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New Tool to Help Farmers Calculate Cost of Heifer Rearing

02 December 2016

UK - Dairy farmers can now access an updated, online version of AHDB Dairy’s Heifer Rearing Cost Calculator to work out how much it is costing to rear heifers on their specific farm.

The tool enables farmers to input their own costs for their heifer rearing programme. Alternatively they can use updated, default values to support their own data. These values have been calculated following farm trial work carried out by AHDB Dairy and The Royal Veterinary College (RVC).

The calculator splits out the rearing period into three key stages; birth to weaning, weaning to conception and conception to calving. Farmers can then input various parameters such as target age at first calving, average heifer first lactation yields, forage growing inputs, forage quality and milk and concentrate use. A cost for each stage and a total cost is then calculated.

Speaking at a recent Calf to Calving (C2C) event at Blackmarsh Farm, Dorset, AHDB Dairy’s dairy senior scientist Dr Jenny Gibbons said farmers had much to gain from calculating costs for their farm. This was particularly important considering the RVC and AHDB trial found rearing costs varied considerably from an average £1,800/heifer up to £3,000/heifer.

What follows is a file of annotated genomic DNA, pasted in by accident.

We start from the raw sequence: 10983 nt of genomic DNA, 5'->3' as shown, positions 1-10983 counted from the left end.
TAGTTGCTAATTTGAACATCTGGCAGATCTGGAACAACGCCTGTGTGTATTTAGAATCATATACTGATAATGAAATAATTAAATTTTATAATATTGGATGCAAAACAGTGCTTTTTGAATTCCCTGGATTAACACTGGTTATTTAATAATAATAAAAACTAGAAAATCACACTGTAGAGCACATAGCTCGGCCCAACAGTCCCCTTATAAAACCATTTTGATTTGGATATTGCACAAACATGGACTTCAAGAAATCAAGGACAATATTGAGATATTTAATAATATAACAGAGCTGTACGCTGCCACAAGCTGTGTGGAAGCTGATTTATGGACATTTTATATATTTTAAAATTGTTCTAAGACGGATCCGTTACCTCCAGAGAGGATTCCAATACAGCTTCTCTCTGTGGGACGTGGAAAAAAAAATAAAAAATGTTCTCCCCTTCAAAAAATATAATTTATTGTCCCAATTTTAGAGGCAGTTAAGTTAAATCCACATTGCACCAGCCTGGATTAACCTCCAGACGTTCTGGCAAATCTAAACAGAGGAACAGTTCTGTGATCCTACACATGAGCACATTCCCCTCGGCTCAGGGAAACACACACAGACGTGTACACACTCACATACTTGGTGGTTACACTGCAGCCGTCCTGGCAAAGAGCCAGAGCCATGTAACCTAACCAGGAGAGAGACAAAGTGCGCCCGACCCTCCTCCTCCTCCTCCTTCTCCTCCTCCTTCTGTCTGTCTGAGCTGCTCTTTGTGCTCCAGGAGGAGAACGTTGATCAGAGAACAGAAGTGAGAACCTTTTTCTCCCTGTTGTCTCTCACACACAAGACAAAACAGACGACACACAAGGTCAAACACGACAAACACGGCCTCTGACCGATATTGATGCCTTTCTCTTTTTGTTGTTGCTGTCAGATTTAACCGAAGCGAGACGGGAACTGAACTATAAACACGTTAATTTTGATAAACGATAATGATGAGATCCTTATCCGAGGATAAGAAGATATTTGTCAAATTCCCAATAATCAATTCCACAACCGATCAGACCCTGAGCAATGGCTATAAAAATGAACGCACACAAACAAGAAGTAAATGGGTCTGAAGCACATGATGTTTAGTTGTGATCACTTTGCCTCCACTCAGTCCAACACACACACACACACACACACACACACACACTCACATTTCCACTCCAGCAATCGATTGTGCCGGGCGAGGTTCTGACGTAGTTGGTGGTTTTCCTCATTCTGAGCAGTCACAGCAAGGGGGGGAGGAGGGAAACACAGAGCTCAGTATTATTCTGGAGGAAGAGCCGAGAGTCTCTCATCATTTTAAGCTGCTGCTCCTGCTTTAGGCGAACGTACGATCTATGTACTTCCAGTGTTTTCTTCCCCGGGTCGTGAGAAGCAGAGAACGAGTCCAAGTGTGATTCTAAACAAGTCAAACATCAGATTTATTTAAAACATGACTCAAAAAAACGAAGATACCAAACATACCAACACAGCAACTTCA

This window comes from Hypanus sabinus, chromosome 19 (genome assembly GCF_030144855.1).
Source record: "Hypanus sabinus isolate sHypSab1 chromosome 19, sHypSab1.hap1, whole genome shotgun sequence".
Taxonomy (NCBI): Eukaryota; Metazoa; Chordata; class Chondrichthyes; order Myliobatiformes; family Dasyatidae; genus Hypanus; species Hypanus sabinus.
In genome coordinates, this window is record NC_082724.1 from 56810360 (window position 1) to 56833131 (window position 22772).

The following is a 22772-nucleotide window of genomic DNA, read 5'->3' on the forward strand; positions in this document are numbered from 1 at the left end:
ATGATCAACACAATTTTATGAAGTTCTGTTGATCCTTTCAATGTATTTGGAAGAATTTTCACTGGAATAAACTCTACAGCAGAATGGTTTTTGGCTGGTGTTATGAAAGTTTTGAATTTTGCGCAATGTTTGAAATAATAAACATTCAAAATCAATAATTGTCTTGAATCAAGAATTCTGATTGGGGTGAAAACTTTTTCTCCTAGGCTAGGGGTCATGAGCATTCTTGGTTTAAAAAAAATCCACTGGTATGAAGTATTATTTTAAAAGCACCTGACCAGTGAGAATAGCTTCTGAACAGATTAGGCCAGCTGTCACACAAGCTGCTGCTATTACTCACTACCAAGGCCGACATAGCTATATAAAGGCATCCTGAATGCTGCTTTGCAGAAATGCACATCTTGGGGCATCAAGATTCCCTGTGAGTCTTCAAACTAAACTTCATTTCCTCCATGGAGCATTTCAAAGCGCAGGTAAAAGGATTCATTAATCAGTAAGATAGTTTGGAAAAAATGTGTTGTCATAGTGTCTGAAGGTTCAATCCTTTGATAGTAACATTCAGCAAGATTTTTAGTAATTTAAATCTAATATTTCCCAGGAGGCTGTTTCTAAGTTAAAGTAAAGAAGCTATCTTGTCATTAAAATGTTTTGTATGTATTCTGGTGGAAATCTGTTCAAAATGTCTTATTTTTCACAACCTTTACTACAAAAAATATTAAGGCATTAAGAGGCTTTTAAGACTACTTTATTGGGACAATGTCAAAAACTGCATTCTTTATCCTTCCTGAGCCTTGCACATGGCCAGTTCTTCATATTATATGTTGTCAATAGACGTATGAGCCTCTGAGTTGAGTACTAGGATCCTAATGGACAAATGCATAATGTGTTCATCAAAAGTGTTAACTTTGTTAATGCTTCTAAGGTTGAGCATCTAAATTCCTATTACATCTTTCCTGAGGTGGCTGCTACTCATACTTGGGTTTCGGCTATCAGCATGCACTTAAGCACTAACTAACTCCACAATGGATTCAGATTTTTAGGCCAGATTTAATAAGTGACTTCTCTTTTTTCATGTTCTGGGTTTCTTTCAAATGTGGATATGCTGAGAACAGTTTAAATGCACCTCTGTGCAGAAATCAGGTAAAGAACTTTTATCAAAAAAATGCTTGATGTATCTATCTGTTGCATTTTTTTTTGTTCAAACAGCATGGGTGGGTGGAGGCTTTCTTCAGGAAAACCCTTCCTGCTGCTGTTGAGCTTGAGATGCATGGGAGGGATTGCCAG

She said: “Ultimately, the more informed you are, the better business decisions you can make and this calculator enables you to work out your costs, for your heifers, on your system. That means you can focus on specific areas where you can make savings.”

However, Dr Gibbons emphasised that any steps to control costs should be taken with caution and weighed up against their potential impact on heifer growth. Ultimately the aim should be to:

  • Double birth weight at weaning.
  • Target an average daily live weight gain from birth to conception of 800-900g/day.
  • Heifers should be 50 per cent of mature cow body weight by 12 months.
  • Calve down at 90 per cent of mature body weight at 24 months.

She said achieving these growth rate targets was reliant on good nutrition and husbandry.

TheCattleSite News Desk



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